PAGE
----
Two months after the devastating earthquake and subsequent tsunami hit the northeast coast of Japan, some B.C. residents are curious as to just how much radiation has been released from the damaged nuclear power plant and how much could be reaching the West Coast.
Nuclear regulatory officials in Japan raised the severity rating of the accident to seven last month, the highest possible on the International Nuclear and Radiological Event Scale (INES). And although reports show Fukishima has released only about 10 per cent of the total radiation released at the 1986 Chernobyl meltdown, the ranking puts it on the same level.
Radioactive material was released into the atmosphere over the last couple of months, while reports of highly-radioactive water is also said to have spilled into the ocean.
Rod Marining is not taking any chances. The co-founder of Greenpeace International and part-time Sunshine coast resident was trained in B.C. on radiation and its effects through Greenpeace. He is also a director and member of the committee, Better Radiation Testing in B.C.
“No radiation is safe,” he said. “Once you start dealing with radiation you’re going to see increases in cancer, birth defects … it will attack your immune system and start to wreak havoc.”
This is why Marining and his family are up in the Cariboo where they are supplied by well water. He said he remembers the water in Vancouver’s three watersheds being contaminated during the Chernobyl disaster. Although government claims to be doing some testing on water and other products like milk, it’s not enough, he said. Especially when a French research body, CRIIRAD, a non-governmental organization, recently advised pregnant women and infants against consuming fresh milk or vegetables with large leaves.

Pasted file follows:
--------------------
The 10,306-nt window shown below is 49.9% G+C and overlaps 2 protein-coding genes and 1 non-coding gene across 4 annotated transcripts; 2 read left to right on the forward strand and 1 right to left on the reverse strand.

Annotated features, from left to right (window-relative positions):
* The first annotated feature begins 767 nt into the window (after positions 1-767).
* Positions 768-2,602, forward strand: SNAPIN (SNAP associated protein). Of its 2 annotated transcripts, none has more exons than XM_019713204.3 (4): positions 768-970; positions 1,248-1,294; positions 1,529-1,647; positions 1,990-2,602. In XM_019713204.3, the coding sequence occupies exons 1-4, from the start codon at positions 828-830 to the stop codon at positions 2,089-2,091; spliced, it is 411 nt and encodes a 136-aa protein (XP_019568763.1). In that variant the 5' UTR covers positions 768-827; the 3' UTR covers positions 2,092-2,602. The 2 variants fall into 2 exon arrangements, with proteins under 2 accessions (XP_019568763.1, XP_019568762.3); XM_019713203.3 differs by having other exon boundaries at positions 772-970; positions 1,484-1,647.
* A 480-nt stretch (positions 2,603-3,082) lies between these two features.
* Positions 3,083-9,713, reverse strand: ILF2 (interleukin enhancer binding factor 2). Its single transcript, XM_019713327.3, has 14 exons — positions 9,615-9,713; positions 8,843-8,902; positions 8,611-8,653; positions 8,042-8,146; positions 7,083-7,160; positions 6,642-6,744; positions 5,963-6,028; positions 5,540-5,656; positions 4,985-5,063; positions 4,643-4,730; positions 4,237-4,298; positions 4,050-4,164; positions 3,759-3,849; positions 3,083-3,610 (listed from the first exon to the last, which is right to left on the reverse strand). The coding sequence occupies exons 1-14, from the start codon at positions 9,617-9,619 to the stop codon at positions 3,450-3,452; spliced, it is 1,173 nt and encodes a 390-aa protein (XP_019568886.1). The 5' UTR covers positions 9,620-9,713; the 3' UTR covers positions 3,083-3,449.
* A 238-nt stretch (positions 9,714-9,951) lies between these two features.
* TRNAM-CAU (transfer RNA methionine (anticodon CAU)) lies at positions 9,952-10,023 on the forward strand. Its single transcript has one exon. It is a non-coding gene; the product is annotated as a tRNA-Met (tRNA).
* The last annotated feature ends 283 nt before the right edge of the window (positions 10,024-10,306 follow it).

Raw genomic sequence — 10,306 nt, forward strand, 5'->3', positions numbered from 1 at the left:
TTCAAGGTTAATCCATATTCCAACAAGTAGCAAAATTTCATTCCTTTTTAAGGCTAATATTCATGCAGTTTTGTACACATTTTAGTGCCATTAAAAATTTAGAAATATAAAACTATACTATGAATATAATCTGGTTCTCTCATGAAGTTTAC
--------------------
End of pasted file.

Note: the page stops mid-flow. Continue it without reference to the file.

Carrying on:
“We have been told on the West Coast we are experiencing 10 times the level they are experiencing in France,” he said, worried we should have had a similar warning.
“There seems to be a government cover up going on.”
Alice d’Anjou, senior media relations officer for the Canadian Food Inspection Agency (CFIA) said both water and milk testing is happening and the levels in Canada remain safe. Results of the testing on iodine 131 and cesium 134 and 137 can be found on their website. As with all radionuclides, exposure to both iodine 131 and cesium 134 and 137 is said to increase the risk of cancer.
However, all results of milk testing to date shown on the CFIA website is recorded only as MDC, defined as the minimum detectable concentration, typically around 2 Bq/Kg. The CODEX limits (established by the World Health Organization and the Food and Agricultural Organization) for radioactive particles is 1000 Bq/Kg, CFIA states.
There has been a value recorded slightly above the MDC for fish and seafood, but this is is still a minuscule amount, said Leslie Meerburg, media relations officer with Health Canada, and does not pose a health risk to Canadians.
Marining is also concerned that the results posted on government websites show only testing for iodine 131, cesium 134 and 137.